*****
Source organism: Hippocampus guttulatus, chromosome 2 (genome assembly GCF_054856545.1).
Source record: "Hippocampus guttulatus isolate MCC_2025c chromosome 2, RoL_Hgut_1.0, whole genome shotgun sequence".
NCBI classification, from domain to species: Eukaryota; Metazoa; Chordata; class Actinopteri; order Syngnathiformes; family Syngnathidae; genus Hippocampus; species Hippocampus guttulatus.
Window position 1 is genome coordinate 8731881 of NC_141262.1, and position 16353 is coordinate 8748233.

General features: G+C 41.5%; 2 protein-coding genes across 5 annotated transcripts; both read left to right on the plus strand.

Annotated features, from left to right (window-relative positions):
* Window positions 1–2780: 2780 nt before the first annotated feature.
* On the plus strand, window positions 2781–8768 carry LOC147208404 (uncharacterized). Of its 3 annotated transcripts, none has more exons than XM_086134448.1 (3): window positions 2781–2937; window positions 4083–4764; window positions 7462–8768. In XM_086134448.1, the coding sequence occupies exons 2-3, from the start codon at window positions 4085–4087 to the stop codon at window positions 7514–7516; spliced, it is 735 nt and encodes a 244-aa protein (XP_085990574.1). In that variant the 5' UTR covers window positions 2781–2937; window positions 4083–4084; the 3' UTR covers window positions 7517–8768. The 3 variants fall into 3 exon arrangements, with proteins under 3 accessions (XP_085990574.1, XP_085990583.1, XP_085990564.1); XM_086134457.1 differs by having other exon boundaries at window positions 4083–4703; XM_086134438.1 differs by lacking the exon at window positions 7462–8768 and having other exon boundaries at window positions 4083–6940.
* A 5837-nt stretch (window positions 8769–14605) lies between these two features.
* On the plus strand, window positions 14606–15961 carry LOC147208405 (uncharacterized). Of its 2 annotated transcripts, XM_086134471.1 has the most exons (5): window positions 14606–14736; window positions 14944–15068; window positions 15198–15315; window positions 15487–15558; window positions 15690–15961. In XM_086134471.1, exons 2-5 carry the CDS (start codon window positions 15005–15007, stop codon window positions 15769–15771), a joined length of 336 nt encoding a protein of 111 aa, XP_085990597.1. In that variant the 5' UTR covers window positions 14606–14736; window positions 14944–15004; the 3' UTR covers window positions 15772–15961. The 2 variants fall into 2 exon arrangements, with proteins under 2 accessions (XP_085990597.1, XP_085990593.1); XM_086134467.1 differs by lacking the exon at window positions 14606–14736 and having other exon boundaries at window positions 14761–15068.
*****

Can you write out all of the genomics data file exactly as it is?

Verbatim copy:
Source organism: Hippocampus guttulatus, chromosome 2 (genome assembly GCF_054856545.1).
Source record: "Hippocampus guttulatus isolate MCC_2025c chromosome 2, RoL_Hgut_1.0, whole genome shotgun sequence".
NCBI classification, from domain to species: Eukaryota; Metazoa; Chordata; class Actinopteri; order Syngnathiformes; family Syngnathidae; genus Hippocampus; species Hippocampus guttulatus.
Window position 1 is genome coordinate 8731881 of NC_141262.1, and position 16353 is coordinate 8748233.

General features: G+C 41.5%; 2 protein-coding genes across 5 annotated transcripts; both read left to right on the plus strand.

Annotated features, from left to right (window-relative positions):
* Window positions 1–2780: 2780 nt before the first annotated feature.
* On the plus strand, window positions 2781–8768 carry LOC147208404 (uncharacterized). Of its 3 annotated transcripts, none has more exons than XM_086134448.1 (3): window positions 2781–2937; window positions 4083–4764; window positions 7462–8768. In XM_086134448.1, the coding sequence occupies exons 2-3, from the start codon at window positions 4085–4087 to the stop codon at window positions 7514–7516; spliced, it is 735 nt and encodes a 244-aa protein (XP_085990574.1). In that variant the 5' UTR covers window positions 2781–2937; window positions 4083–4084; the 3' UTR covers window positions 7517–8768. The 3 variants fall into 3 exon arrangements, with proteins under 3 accessions (XP_085990574.1, XP_085990583.1, XP_085990564.1); XM_086134457.1 differs by having other exon boundaries at window positions 4083–4703; XM_086134438.1 differs by lacking the exon at window positions 7462–8768 and having other exon boundaries at window positions 4083–6940.
* A 5837-nt stretch (window positions 8769–14605) lies between these two features.
* On the plus strand, window positions 14606–15961 carry LOC147208405 (uncharacterized). Of its 2 annotated transcripts, XM_086134471.1 has the most exons (5): window positions 14606–14736; window positions 14944–15068; window positions 15198–15315; window positions 15487–15558; window positions 15690–15961. In XM_086134471.1, exons 2-5 carry the CDS (start codon window positions 15005–15007, stop codon window positions 15769–15771), a joined length of 336 nt encoding a protein of 111 aa, XP_085990597.1. In that variant the 5' UTR covers window positions 14606–14736; window positions 14944–15004; the 3' UTR covers window positions 15772–15961. The 2 variants fall into 2 exon arrangements, with proteins under 2 accessions (XP_085990597.1, XP_085990593.1); XM_086134467.1 differs by lacking the exon at window positions 14606–14736 and having other exon boundaries at window positions 14761–15068.